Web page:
Signs advertise medical marijuana prescriptions outside an evaluation clinic on Venice Beach in Los Angeles. (PHOTO CREDIT: MARK RALSTON/AFP/GETTY IMAGES)
FROM CNN's Jack Cafferty:
Public support for legalizing marijuana is at an all-time high - no pun intended.
And coincidentally, the Obama administration is easing up on the use of medical marijuana. The Justice Department now says pot-smoking patients and their authorized suppliers shouldn't be targeted for federal prosecution in states that allow the drug for medicinal purposes.
Officials say it's not a good use of prosecutors' time... Although they say agents should pursue marijuana cases that involve violence, the illegal use of firearms, selling pot to minors, money laundering or other crimes.
Supporters say marijuana helps treat chronic pain, nausea and other illnesses... while critics say this move is a step backward in the fight against Mexican drug cartels.
14 states currently allow some use of marijuana for medical reasons. California is especially known for having pot shops everywhere.
A new Gallup poll shows support for legalizing marijuana has shot up in the last few years to 44 percent. 54 percent are opposed. Support for legalizing weed had been fixed at around 25 percent from the late 70s through the mid-90s.
Liberals and younger people are more likely to favor decriminalizing pot... no surprise there... while conservatives and seniors are more likely to be against it.
Gallup suggests that if public support continues growing at the same rate - the majority of Americans could favor legalizing the drug in the next few years. California voters may get to weigh in next year with a ballot initiative to legalize and tax marijuana as a revenue source.
Here’s my question to you:The federal government OKs medical marijuana. Is it the first step toward legalization?
Interested to know which ones made it on air?
Robert in Eugene, Oregon
Yes, it most certainly is, and it's about time. If there's one thing Mexican drug cartels fear, it's legalization of the drugs they're selling. Millions of Americans are already using marijuana on a regular basis, whether legally for medical purposes or illegally for leisure purposes. Why not take the money out of the hands of Mexican drug cartels and put it into the hands of the U.S. taxpayer?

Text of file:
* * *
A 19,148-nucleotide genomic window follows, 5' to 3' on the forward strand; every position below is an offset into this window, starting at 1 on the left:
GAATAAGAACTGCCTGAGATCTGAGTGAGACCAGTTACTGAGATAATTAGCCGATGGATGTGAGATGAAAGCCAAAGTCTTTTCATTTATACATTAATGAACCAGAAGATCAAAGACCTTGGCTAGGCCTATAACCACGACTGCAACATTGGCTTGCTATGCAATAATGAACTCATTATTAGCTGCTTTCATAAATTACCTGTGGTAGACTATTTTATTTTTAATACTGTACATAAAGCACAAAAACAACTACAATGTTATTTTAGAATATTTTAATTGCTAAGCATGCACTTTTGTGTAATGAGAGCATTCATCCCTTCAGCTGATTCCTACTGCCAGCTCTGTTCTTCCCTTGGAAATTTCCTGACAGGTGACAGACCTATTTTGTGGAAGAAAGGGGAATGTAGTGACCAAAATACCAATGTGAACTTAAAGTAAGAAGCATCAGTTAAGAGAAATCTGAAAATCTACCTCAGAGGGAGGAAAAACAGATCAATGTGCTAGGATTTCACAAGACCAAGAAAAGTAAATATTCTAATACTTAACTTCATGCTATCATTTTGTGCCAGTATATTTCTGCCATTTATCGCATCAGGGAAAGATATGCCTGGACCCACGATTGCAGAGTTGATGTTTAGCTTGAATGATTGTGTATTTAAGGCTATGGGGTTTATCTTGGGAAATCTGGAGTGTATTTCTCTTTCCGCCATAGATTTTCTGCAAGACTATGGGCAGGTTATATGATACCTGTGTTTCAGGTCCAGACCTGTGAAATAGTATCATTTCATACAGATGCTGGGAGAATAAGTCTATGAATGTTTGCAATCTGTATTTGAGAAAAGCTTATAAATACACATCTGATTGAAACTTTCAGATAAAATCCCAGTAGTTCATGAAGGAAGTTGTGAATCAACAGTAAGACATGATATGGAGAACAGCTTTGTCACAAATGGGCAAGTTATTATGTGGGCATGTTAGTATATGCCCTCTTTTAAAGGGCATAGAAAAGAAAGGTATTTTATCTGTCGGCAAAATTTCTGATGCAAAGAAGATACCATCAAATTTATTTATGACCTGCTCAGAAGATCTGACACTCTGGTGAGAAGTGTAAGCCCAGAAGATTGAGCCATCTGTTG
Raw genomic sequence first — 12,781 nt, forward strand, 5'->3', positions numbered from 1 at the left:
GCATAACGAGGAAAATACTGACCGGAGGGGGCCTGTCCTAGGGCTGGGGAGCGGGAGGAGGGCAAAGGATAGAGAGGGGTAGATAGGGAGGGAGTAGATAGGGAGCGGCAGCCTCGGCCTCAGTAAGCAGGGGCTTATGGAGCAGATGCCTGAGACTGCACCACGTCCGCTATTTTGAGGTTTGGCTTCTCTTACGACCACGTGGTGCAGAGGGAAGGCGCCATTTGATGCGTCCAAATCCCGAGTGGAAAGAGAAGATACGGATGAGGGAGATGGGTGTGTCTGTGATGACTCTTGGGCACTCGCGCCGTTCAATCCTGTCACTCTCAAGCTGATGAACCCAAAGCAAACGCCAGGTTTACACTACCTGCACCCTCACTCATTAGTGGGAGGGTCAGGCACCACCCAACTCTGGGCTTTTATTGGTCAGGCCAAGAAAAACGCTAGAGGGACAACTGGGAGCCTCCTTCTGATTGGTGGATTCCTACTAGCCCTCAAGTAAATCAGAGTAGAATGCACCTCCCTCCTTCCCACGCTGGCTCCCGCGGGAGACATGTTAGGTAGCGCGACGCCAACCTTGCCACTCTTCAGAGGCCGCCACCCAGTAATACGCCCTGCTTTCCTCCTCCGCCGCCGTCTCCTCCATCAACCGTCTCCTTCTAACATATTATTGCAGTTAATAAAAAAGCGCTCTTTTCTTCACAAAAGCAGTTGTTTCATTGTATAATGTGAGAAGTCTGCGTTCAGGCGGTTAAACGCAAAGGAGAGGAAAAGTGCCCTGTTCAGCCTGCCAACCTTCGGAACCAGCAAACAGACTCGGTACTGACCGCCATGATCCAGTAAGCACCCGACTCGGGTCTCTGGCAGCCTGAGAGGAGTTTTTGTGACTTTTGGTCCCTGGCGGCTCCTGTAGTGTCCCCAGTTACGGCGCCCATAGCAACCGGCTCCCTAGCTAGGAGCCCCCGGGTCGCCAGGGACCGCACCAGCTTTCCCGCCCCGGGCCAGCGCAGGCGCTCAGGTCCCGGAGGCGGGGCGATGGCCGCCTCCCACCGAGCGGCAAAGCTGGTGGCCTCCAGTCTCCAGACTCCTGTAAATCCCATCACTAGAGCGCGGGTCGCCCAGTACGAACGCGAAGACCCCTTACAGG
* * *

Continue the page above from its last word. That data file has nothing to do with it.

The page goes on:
I have absolutely no problem with marijuana being used for medical purposes. But many people out there undoubtedly would like to abuse this right, so the distribution of medical marijuana needs to be strictly controlled.
Bert from Denver writes:
We can only hope; this is truly change we can believe in.
Kyle from Greensboro, North Carolina writes:
Medical marijuana… brilliant strategy, really. How in the world will anyone be able to oppose healthy people using marijuana after sick people have used it for years without incident? The slippery slope is in sight, folks.
Michelle from Canada writes:
One can only hope. My husband is a paramedic, we have friends and family who are police, and they all say the same thing: they've never gone to an assault caused by pot, alcohol but never pot. Pot is not addictive, has very little side-effects, and contrary to popular belief is not a lead in drug to hard drugs. If that were the case, half of Canada would be addicted to heroin.
Let's hope so. I don't inhale personally, but I can certainly see the myriad benefits of legalizing, regulating and taxing the hell out of marijuana. In one fell-swoop, you'd flood government coffers, reduce violent and petty crime and massively increase revenue for Frito-Lay. I say: smoke 'em if you've got 'em!